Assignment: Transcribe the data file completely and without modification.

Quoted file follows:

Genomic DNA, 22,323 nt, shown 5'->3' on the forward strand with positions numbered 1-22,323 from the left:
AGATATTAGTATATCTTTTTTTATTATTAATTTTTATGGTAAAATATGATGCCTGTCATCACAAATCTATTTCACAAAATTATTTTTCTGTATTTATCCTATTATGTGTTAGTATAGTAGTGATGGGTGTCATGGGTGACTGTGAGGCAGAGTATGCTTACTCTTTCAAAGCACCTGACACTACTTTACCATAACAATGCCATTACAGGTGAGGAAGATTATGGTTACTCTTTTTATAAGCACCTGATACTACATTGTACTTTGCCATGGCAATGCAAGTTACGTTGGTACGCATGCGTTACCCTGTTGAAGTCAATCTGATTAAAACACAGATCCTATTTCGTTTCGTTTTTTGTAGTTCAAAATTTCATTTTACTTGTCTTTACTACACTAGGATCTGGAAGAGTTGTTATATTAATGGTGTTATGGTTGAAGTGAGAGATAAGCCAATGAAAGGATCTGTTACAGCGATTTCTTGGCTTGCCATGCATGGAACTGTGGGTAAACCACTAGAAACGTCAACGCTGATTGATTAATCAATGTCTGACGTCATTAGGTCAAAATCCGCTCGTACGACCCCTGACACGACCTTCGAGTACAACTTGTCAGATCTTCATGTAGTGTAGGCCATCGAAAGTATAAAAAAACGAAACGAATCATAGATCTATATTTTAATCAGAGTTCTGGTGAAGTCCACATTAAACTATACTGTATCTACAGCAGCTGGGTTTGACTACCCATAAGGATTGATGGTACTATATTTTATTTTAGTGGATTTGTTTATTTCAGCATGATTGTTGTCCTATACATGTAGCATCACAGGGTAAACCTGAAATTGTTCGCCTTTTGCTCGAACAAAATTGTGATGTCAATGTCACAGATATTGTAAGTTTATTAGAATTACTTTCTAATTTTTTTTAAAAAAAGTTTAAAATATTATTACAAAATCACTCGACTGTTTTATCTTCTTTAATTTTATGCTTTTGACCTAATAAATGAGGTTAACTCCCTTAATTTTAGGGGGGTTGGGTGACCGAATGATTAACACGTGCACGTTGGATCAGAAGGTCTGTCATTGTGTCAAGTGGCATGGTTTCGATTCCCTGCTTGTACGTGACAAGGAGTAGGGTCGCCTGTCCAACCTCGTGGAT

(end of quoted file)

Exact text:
Genomic DNA, 22,323 nt, shown 5'->3' on the forward strand with positions numbered 1-22,323 from the left:
AGATATTAGTATATCTTTTTTTATTATTAATTTTTATGGTAAAATATGATGCCTGTCATCACAAATCTATTTCACAAAATTATTTTTCTGTATTTATCCTATTATGTGTTAGTATAGTAGTGATGGGTGTCATGGGTGACTGTGAGGCAGAGTATGCTTACTCTTTCAAAGCACCTGACACTACTTTACCATAACAATGCCATTACAGGTGAGGAAGATTATGGTTACTCTTTTTATAAGCACCTGATACTACATTGTACTTTGCCATGGCAATGCAAGTTACGTTGGTACGCATGCGTTACCCTGTTGAAGTCAATCTGATTAAAACACAGATCCTATTTCGTTTCGTTTTTTGTAGTTCAAAATTTCATTTTACTTGTCTTTACTACACTAGGATCTGGAAGAGTTGTTATATTAATGGTGTTATGGTTGAAGTGAGAGATAAGCCAATGAAAGGATCTGTTACAGCGATTTCTTGGCTTGCCATGCATGGAACTGTGGGTAAACCACTAGAAACGTCAACGCTGATTGATTAATCAATGTCTGACGTCATTAGGTCAAAATCCGCTCGTACGACCCCTGACACGACCTTCGAGTACAACTTGTCAGATCTTCATGTAGTGTAGGCCATCGAAAGTATAAAAAAACGAAACGAATCATAGATCTATATTTTAATCAGAGTTCTGGTGAAGTCCACATTAAACTATACTGTATCTACAGCAGCTGGGTTTGACTACCCATAAGGATTGATGGTACTATATTTTATTTTAGTGGATTTGTTTATTTCAGCATGATTGTTGTCCTATACATGTAGCATCACAGGGTAAACCTGAAATTGTTCGCCTTTTGCTCGAACAAAATTGTGATGTCAATGTCACAGATATTGTAAGTTTATTAGAATTACTTTCTAATTTTTTTTAAAAAAAGTTTAAAATATTATTACAAAATCACTCGACTGTTTTATCTTCTTTAATTTTATGCTTTTGACCTAATAAATGAGGTTAACTCCCTTAATTTTAGGGGGGTTGGGTGACCGAATGATTAACACGTGCACGTTGGATCAGAAGGTCTGTCATTGTGTCAAGTGGCATGGTTTCGATTCCCTGCTTGTACGTGACAAGGAGTAGGGTCGCCTGTCCAACCTCGTGGAT